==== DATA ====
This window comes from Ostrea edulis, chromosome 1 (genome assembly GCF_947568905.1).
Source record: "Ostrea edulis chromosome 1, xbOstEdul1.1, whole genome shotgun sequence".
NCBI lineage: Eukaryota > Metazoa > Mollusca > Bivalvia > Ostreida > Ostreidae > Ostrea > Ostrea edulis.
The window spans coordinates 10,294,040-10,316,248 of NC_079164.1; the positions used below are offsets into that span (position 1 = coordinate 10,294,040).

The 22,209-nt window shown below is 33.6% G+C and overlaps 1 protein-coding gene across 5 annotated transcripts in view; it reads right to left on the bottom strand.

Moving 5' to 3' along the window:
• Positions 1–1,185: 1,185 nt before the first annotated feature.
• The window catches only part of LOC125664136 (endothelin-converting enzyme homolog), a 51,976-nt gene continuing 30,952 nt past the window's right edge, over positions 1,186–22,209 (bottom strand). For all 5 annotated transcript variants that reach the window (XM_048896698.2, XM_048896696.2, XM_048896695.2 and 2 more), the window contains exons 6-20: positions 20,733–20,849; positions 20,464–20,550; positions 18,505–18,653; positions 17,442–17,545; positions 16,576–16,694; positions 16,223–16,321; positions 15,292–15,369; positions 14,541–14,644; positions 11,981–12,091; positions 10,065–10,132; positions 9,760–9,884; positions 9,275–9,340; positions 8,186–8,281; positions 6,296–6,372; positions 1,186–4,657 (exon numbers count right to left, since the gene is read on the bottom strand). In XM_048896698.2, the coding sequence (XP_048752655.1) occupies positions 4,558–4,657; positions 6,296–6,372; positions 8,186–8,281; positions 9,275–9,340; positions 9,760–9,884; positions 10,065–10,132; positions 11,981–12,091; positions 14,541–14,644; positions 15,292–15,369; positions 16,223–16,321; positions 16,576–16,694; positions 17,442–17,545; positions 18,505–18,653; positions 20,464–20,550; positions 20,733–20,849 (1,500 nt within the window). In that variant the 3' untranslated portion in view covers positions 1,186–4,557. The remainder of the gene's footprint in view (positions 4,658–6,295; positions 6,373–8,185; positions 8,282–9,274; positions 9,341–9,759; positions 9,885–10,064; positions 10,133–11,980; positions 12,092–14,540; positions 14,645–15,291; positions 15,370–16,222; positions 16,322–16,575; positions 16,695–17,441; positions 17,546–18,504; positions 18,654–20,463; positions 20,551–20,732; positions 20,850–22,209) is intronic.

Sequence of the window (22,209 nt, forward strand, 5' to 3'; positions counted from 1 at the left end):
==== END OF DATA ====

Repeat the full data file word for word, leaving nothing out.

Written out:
This window comes from Ostrea edulis, chromosome 1 (genome assembly GCF_947568905.1).
Source record: "Ostrea edulis chromosome 1, xbOstEdul1.1, whole genome shotgun sequence".
NCBI lineage: Eukaryota > Metazoa > Mollusca > Bivalvia > Ostreida > Ostreidae > Ostrea > Ostrea edulis.
The window spans coordinates 10,294,040-10,316,248 of NC_079164.1; the positions used below are offsets into that span (position 1 = coordinate 10,294,040).

The 22,209-nt window shown below is 33.6% G+C and overlaps 1 protein-coding gene across 5 annotated transcripts in view; it reads right to left on the bottom strand.

Moving 5' to 3' along the window:
• Positions 1–1,185: 1,185 nt before the first annotated feature.
• The window catches only part of LOC125664136 (endothelin-converting enzyme homolog), a 51,976-nt gene continuing 30,952 nt past the window's right edge, over positions 1,186–22,209 (bottom strand). For all 5 annotated transcript variants that reach the window (XM_048896698.2, XM_048896696.2, XM_048896695.2 and 2 more), the window contains exons 6-20: positions 20,733–20,849; positions 20,464–20,550; positions 18,505–18,653; positions 17,442–17,545; positions 16,576–16,694; positions 16,223–16,321; positions 15,292–15,369; positions 14,541–14,644; positions 11,981–12,091; positions 10,065–10,132; positions 9,760–9,884; positions 9,275–9,340; positions 8,186–8,281; positions 6,296–6,372; positions 1,186–4,657 (exon numbers count right to left, since the gene is read on the bottom strand). In XM_048896698.2, the coding sequence (XP_048752655.1) occupies positions 4,558–4,657; positions 6,296–6,372; positions 8,186–8,281; positions 9,275–9,340; positions 9,760–9,884; positions 10,065–10,132; positions 11,981–12,091; positions 14,541–14,644; positions 15,292–15,369; positions 16,223–16,321; positions 16,576–16,694; positions 17,442–17,545; positions 18,505–18,653; positions 20,464–20,550; positions 20,733–20,849 (1,500 nt within the window). In that variant the 3' untranslated portion in view covers positions 1,186–4,557. The remainder of the gene's footprint in view (positions 4,658–6,295; positions 6,373–8,185; positions 8,282–9,274; positions 9,341–9,759; positions 9,885–10,064; positions 10,133–11,980; positions 12,092–14,540; positions 14,645–15,291; positions 15,370–16,222; positions 16,322–16,575; positions 16,695–17,441; positions 17,546–18,504; positions 18,654–20,463; positions 20,551–20,732; positions 20,850–22,209) is intronic.

Sequence of the window (22,209 nt, forward strand, 5' to 3'; positions counted from 1 at the left end):